Ananda staff have access to an online course on Ananda Academy called ‘Intimacy and sexuality at Ananda”
170 staff have completed this course which is based on content developed by the Royal College of Nursing (RCN, UK).
Sexuality remains a fundamental aspect of being human throughout life. It encompasses gender identities and roles, sexual orientation, intimacy, sexual expression and sexual acts.
Sexuality influences identity, self-image, self-concept and self-worth. It also affects mental health, physical health, social relationships and quality of life.
Sense of self and identity are also maintained through relationships with others and can become increasingly important in later life. Relationships, particularly those which are long-term and close, can provide comfort and support to sustain individuals through multiple life changes and loss.
Relationships can help individuals to feel valued, wanted, desired and enjoyed. Sexual relationships and pleasure from sex do not necessarily diminish in later life, particularly in established couples. As international evidence is now highlighting, many people continue to enjoy sexual relationships to the end of their lives.
When older individuals become ill or disabled and consequently are unable to meet their own needs independently and privately, enjoying their rights to freedom of sexual expression and intimacy becomes more difficult. If they move to live in a care home the situation becomes more complex as not only are residents generally more dependent on staff to help them meet their needs, but care homes are communal environments where the rights of others in the home need to be considered.
Dealing with sexual self-expression, intimacy and sexual relationships can pose difficulties for residents, partners, families and staff. However, the fundamental rights of individuals to autonomy, choice and consent are established in law and underpinned by human rights legislation.
In addition, individuals have the right to remain free from discrimination
Sexuality in older age: normal and natural
A recent survey of a nationally representative sample of people aged 50-90+ (Lee and Tetley, 2017) found that men and women remain sexually active and sexually intimate into their 70s, 80s and 90s. While age-related changes are complex and sexual activity changes over time, partnerships can remain satisfying, caring and rewarding. This research highlights that sexual health in later life confers benefits on general health and quality of life. It is important to recognise the diversity in older populations in terms of age, experiences, expectations, priorities, preferences and desires. Older people, like those in younger age groups, are diverse in their desire for sexual intimacy. We do recognise that, as people age, there are changes both as part of normal ageing and pathological changes that can impact on sexual functioning.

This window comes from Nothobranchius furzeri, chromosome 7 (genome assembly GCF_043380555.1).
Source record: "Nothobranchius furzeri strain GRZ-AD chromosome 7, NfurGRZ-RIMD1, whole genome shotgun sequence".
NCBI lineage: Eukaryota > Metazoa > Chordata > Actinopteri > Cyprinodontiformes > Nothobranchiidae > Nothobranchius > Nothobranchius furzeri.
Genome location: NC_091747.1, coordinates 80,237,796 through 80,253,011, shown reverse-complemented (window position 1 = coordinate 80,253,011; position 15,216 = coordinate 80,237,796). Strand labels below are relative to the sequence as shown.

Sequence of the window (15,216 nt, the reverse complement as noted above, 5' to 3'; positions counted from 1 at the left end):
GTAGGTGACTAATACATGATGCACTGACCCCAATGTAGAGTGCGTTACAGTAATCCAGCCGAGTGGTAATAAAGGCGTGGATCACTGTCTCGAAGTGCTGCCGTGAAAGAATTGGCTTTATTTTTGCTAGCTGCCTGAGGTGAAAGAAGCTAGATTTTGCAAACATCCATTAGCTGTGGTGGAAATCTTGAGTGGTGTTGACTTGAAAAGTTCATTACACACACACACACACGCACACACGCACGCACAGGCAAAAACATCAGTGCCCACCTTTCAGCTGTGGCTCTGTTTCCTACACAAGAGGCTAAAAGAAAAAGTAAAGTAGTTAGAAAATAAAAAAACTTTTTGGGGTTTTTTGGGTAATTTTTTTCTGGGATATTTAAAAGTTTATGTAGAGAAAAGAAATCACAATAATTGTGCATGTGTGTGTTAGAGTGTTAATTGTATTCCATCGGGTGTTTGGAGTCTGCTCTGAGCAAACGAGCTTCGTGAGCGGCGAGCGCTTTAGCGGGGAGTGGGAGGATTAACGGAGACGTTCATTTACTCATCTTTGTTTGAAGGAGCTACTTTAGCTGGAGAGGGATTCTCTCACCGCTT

A key message is that older people can find other activities, as well as sexual intercourse, rewarding and life affirming. Such activities include: • being close – both physically and mentally
• music and dancing
• being naked
• sharing a bed
• sexual intercourse
• using sexual adjuncts.
Being close involves sharing time, smiles and friendly words, being totally available for each other and having control and choice over the engagement in these activities whether in existing or new relationships.
The notion of being together, of spending intimate pleasant time, can contribute to improved mental health, decreased levels of stress and decreased feelings of loneliness.
For some people older age is an opportunity for new and fundamentally different foundations for intimate relationships. Some enjoy progressing their sexual activity, some may wish to try new things and sometimes with different people.
With less time pressures than in the earlier times of their lives, some older people report that sexual activity can be more leisurely, lasting over an entire afternoon or an entire day.
Want to know more?
Ananda has a Diversity Action Group which meets every 2 months and discusses issues of intimacy and sexuality at each meeting. We hope to appoint and train a nurse champion for sexuality soon. We also have a Diversity Champion, Belle Zecchin, based at our Hope Valley home, who has a special interest in supporting staff and residents from the Lesbian, Gay, Transgender or Intersex communities. If you have any issues or concerns ask to speak to a senior staff member or complete a confidential Feedback Form – anonymously if you would prefer.